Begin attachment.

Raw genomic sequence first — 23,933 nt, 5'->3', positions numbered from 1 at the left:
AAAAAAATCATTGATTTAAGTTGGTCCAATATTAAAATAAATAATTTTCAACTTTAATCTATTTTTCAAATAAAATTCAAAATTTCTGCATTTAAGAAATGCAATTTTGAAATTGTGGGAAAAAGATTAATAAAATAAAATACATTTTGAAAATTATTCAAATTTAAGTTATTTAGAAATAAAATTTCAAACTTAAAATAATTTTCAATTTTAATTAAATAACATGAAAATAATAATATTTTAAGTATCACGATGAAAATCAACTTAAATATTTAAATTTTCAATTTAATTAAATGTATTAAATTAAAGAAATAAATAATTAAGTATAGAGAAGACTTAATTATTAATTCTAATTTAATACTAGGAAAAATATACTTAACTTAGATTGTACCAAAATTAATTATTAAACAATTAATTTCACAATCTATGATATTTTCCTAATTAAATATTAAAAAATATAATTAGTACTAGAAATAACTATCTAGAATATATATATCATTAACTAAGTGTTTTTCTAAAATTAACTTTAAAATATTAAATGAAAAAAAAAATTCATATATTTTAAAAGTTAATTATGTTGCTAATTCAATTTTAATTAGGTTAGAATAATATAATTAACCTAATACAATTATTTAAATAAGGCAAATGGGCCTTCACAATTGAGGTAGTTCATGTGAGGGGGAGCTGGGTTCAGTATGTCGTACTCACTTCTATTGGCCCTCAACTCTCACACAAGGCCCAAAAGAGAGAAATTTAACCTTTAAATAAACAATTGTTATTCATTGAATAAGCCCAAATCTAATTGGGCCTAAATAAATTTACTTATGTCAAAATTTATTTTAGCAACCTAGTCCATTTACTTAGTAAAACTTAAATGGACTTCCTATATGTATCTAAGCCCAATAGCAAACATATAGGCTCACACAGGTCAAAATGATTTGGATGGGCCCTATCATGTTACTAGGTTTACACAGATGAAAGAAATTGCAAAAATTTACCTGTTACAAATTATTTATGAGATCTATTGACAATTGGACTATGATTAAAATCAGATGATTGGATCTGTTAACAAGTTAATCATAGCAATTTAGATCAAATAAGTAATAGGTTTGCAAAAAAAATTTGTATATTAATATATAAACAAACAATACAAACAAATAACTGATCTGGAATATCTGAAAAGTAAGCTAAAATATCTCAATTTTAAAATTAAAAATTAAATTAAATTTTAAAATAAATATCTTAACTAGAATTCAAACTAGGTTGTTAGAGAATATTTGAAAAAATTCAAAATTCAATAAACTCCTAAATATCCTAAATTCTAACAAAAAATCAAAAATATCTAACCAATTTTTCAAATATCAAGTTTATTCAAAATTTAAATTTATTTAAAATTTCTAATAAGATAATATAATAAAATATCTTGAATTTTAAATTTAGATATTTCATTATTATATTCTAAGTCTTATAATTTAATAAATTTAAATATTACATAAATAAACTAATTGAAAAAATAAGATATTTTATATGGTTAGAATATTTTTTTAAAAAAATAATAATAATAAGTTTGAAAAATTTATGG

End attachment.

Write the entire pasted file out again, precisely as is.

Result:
Raw genomic sequence first — 23,933 nt, 5'->3', positions numbered from 1 at the left:
AAAAAAATCATTGATTTAAGTTGGTCCAATATTAAAATAAATAATTTTCAACTTTAATCTATTTTTCAAATAAAATTCAAAATTTCTGCATTTAAGAAATGCAATTTTGAAATTGTGGGAAAAAGATTAATAAAATAAAATACATTTTGAAAATTATTCAAATTTAAGTTATTTAGAAATAAAATTTCAAACTTAAAATAATTTTCAATTTTAATTAAATAACATGAAAATAATAATATTTTAAGTATCACGATGAAAATCAACTTAAATATTTAAATTTTCAATTTAATTAAATGTATTAAATTAAAGAAATAAATAATTAAGTATAGAGAAGACTTAATTATTAATTCTAATTTAATACTAGGAAAAATATACTTAACTTAGATTGTACCAAAATTAATTATTAAACAATTAATTTCACAATCTATGATATTTTCCTAATTAAATATTAAAAAATATAATTAGTACTAGAAATAACTATCTAGAATATATATATCATTAACTAAGTGTTTTTCTAAAATTAACTTTAAAATATTAAATGAAAAAAAAAATTCATATATTTTAAAAGTTAATTATGTTGCTAATTCAATTTTAATTAGGTTAGAATAATATAATTAACCTAATACAATTATTTAAATAAGGCAAATGGGCCTTCACAATTGAGGTAGTTCATGTGAGGGGGAGCTGGGTTCAGTATGTCGTACTCACTTCTATTGGCCCTCAACTCTCACACAAGGCCCAAAAGAGAGAAATTTAACCTTTAAATAAACAATTGTTATTCATTGAATAAGCCCAAATCTAATTGGGCCTAAATAAATTTACTTATGTCAAAATTTATTTTAGCAACCTAGTCCATTTACTTAGTAAAACTTAAATGGACTTCCTATATGTATCTAAGCCCAATAGCAAACATATAGGCTCACACAGGTCAAAATGATTTGGATGGGCCCTATCATGTTACTAGGTTTACACAGATGAAAGAAATTGCAAAAATTTACCTGTTACAAATTATTTATGAGATCTATTGACAATTGGACTATGATTAAAATCAGATGATTGGATCTGTTAACAAGTTAATCATAGCAATTTAGATCAAATAAGTAATAGGTTTGCAAAAAAAATTTGTATATTAATATATAAACAAACAATACAAACAAATAACTGATCTGGAATATCTGAAAAGTAAGCTAAAATATCTCAATTTTAAAATTAAAAATTAAATTAAATTTTAAAATAAATATCTTAACTAGAATTCAAACTAGGTTGTTAGAGAATATTTGAAAAAATTCAAAATTCAATAAACTCCTAAATATCCTAAATTCTAACAAAAAATCAAAAATATCTAACCAATTTTTCAAATATCAAGTTTATTCAAAATTTAAATTTATTTAAAATTTCTAATAAGATAATATAATAAAATATCTTGAATTTTAAATTTAGATATTTCATTATTATATTCTAAGTCTTATAATTTAATAAATTTAAATATTACATAAATAAACTAATTGAAAAAATAAGATATTTTATATGGTTAGAATATTTTTTTAAAAAAATAATAATAATAAGTTTGAAAAATTTATGG